It is evident that The Three Kings march of the Christus oratorio by Liszt is a verbunkos associated with the Eastern identity of Hungarians. What message did Liszt, who used musical motifs very consciously, wish to convey to the people of his time? I will approach the question not from a musicological aspect, but in the form of a cultural-studies type research. On the basis of the studies of Jácint Rónay and János Erdélyi dealing with national characterology, I wish to highlight how the Hungarian national identity and the myth of Eastern origin were related. I shall also examine in my paper paintings that bear close connection with the piece in question. Among these, Adoration of the Magi by Stephan Lochner is of vital importance, as according to the biographer of Liszt, Lina Ramann, it was the inspirational source of the movement in question of the Christus oratorio. The study attempts to find an answer to the relationship between the Lochner painting and The Three Kings march as well; and we shall see that it is also related to the question of the Eastern identity of the Hungarians.
This paper examines a painting by the prominent Biedermeier painter Josef Danhauser, Liszt at the Piano, a unique visual document of the Romantic generation’s cultic relationship and collective memory surrounding the virtually holy predecessor, Beethoven. It demonstrates the Beethoven reverence of (1) the commissioner Conrad Graf, a piano maker, who gave an instrument to Beethoven, (2) the painter Danhauser, who took the death mask of the German composer, and (3) Liszt, who considered himself the artistic heir to Beethoven. Although it is a well-known and thoroughly researched painting, its re-examination is still worthwhile. Focusing on aspects of cultural history, the contemporary reception of the painting should be reconsidered from a synthesizing point of view utilizing the results of art historical iconography and musicology. As a kind of cultural study, the paper attempts to demonstrate the background and motives that lead to the creation of the painting. I shall place the painting in the wider context of the history of ideas which is represented by the art-religious experience Liszt and his Paris companions gained from Beethoven’s music. An evaluation of the narrower, historical background — the Beethoven cult triggered by the piano concerts given by Liszt in Vienna in 1839–1840 — will also be discussed.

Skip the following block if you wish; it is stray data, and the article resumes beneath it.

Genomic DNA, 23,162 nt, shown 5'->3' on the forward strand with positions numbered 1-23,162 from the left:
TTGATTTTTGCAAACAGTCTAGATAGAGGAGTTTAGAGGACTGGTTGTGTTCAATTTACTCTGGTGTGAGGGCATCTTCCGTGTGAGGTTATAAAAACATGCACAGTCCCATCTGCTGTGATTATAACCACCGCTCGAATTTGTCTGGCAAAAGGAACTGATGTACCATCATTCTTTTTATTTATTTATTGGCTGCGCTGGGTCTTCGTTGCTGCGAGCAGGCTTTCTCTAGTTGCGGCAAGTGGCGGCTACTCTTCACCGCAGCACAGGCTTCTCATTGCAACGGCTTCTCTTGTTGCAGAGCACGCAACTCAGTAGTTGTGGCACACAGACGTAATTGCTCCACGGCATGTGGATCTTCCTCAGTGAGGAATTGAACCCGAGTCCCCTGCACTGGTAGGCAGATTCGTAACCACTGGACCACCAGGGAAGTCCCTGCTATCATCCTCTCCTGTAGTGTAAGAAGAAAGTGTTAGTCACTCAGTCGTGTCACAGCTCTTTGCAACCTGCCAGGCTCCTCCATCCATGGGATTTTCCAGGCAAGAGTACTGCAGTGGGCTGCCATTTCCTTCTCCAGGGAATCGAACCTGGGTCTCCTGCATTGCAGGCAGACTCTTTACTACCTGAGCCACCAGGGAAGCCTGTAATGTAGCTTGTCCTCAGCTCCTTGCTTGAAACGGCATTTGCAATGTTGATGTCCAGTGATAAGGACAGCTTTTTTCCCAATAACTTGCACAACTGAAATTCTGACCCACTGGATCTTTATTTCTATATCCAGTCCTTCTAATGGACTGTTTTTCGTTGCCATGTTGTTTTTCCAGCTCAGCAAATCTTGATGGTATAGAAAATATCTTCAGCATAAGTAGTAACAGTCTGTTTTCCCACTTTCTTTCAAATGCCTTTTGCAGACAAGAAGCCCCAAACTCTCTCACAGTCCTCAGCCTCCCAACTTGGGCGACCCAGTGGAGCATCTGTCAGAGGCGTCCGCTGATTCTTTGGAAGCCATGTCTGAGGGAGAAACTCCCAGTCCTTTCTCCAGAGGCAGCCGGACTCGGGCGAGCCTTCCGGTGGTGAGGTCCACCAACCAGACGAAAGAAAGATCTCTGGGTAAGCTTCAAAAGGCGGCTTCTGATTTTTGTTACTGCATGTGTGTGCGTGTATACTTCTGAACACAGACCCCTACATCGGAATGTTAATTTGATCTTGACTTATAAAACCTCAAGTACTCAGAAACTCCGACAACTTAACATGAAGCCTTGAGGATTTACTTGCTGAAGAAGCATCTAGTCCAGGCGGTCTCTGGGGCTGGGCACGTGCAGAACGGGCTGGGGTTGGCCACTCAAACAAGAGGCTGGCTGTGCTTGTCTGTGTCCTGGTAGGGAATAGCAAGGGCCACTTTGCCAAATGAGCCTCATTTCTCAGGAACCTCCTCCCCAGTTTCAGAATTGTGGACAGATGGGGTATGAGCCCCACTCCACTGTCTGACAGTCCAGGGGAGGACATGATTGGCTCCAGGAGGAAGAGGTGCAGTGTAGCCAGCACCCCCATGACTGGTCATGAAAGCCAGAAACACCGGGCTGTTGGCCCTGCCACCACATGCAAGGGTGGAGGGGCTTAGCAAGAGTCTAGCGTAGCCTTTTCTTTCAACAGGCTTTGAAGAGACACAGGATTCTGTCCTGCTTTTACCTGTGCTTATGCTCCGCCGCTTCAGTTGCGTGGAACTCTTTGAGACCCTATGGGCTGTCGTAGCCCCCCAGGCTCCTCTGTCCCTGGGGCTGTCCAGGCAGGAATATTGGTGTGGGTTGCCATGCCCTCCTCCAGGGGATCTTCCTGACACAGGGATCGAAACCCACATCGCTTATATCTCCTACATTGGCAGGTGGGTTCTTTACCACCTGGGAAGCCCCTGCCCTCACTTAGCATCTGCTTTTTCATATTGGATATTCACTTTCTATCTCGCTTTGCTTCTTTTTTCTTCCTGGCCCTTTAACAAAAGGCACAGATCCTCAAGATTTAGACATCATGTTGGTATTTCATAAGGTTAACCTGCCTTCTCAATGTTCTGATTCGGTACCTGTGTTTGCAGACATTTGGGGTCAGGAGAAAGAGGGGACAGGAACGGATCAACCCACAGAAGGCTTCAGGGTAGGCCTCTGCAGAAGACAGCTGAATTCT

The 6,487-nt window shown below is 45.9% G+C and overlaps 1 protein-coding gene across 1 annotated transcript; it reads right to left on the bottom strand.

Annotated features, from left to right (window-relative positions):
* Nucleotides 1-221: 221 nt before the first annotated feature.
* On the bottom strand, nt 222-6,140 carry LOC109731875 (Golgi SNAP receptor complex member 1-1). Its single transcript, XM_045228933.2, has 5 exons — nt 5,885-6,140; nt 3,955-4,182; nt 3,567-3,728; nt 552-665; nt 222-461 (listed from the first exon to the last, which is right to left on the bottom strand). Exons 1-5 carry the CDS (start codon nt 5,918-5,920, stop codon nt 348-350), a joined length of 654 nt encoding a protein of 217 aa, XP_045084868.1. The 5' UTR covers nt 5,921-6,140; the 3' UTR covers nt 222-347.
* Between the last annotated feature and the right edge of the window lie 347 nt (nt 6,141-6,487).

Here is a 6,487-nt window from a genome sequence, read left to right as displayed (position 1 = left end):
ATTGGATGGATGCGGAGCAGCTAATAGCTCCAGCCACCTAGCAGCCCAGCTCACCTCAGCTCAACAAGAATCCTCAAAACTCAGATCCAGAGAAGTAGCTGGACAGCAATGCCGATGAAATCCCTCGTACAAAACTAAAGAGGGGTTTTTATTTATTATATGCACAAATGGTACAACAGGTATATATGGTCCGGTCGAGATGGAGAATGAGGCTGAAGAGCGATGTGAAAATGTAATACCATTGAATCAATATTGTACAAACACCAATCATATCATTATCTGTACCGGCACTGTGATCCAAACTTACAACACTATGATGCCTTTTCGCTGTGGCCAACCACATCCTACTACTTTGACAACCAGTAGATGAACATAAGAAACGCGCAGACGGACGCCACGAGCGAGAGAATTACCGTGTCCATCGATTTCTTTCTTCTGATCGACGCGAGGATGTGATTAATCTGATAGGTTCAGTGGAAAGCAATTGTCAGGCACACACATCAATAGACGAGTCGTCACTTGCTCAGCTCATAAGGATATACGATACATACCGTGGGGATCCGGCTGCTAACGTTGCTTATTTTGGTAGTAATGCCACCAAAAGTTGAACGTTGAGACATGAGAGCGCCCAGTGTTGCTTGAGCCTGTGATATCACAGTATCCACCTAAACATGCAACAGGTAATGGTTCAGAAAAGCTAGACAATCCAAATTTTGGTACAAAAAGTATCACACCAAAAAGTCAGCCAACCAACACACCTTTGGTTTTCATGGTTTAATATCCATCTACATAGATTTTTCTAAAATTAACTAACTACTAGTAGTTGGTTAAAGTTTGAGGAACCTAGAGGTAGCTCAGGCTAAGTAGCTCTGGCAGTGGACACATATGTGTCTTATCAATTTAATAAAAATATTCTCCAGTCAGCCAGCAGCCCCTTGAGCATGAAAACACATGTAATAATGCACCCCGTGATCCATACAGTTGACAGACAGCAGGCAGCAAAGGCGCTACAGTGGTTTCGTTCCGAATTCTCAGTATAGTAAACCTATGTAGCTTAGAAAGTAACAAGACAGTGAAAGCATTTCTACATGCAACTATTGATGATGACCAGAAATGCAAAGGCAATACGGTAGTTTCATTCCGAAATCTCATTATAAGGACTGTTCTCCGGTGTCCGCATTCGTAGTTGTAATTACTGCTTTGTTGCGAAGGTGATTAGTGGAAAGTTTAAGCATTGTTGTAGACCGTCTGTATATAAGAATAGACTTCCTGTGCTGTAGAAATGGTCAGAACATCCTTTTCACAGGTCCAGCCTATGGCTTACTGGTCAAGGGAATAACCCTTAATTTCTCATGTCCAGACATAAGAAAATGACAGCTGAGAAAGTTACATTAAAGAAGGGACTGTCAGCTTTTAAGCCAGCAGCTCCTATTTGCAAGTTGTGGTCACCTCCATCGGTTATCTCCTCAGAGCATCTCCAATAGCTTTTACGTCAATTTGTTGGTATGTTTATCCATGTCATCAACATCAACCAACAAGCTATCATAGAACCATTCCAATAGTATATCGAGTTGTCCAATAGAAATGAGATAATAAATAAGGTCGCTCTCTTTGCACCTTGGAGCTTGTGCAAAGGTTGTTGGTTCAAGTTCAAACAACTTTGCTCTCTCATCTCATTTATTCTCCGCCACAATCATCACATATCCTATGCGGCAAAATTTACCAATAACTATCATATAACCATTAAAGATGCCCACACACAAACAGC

This study examines an allegorical painting by Ary Scheffer, the
, which represents Liszt posing in the guise of the youngest king, depicted in a sentimental manner. It explores the intellectual background of the picture, the meaning and the reasons behind this peculiar role-play. By identifying the portrait of Liszt with one of the three kings, Scheffer promoted the Artist to a rank that was only attainable by the Biblical kings and the monarchs of this world looking for a model of identification in them through their portraits. The painter wished to provide a pictorial form to the ideal Artist as imagined by Liszt, thus creating the spiritual portrait of the musician desiring to theoretically define himself as an artist. For this reason the painter historicized the representational type of the character of the inspired artist and ingeniously associated it with the iconographic type of the
thus becoming a framework-topic, emerged as a metaphor of the concept of the Artist of the age.
Both Franz Liszt and Augusta Holmès wrote symphonic-choral works inspired by Dante; they composed them, however, in different periods. In this study we wish to associate the two composers not only for their respect and friendship that lasted several years, but because they have both offered an interpretation of Dante’s work, the Divina Commedia, that proved to be a significant source of inspiration for nineteenth-century musicians. What we find particularly important is not so much the substantial difference in their choice and interpretation of the text — that one could say was inspired by the spiritual component in the case of Liszt and by a patriotic political intent in the case of Holmès — but their common relationship with the municipality of Florence, in primis with Count Angelo de Gubernatis, organizer of a women’s exhibition in Florence in 1890. He first had relations with Liszt a few years before, later with Augusta Holmès. It was De Gubernatis who asked Holmès to compose the work Inno alla Pace in order to try to reconcile France and Italy. For this reason in Holmès’ work Beatrice became a symbol of peace among the people.
Die Abhandlung versucht, die Autorschaft des Themas Miserere d'après Palestrina, des achten Stückes von Liszts Klavierzyklus Harmonies poétiques et religieuses, nach der Tradition der Sixtinischen Kapelle zu erörtern. Das Miserere-Thema ist für die Liszt-Forschung nicht nur bei der Bestimmung der Inspirationsquelle wichtig, sondern erweist sich auch beim Vergleich mit anderen Themen von ähnlicher Fauxbourdon-Struktur als interessant. Von immer weiteren Perspektiven betrachtet, verspricht die Untersuchung des Tons der Komposition neue Zusammenhänge für den Aufbau des ganzen Zyklus und führt schließlich zur Festellung der Herausbildung eines eigenartigen Intonationskreises, dessen Entwicklung im Lebenswerk Liszts später eindeutig verfolgt werden kann.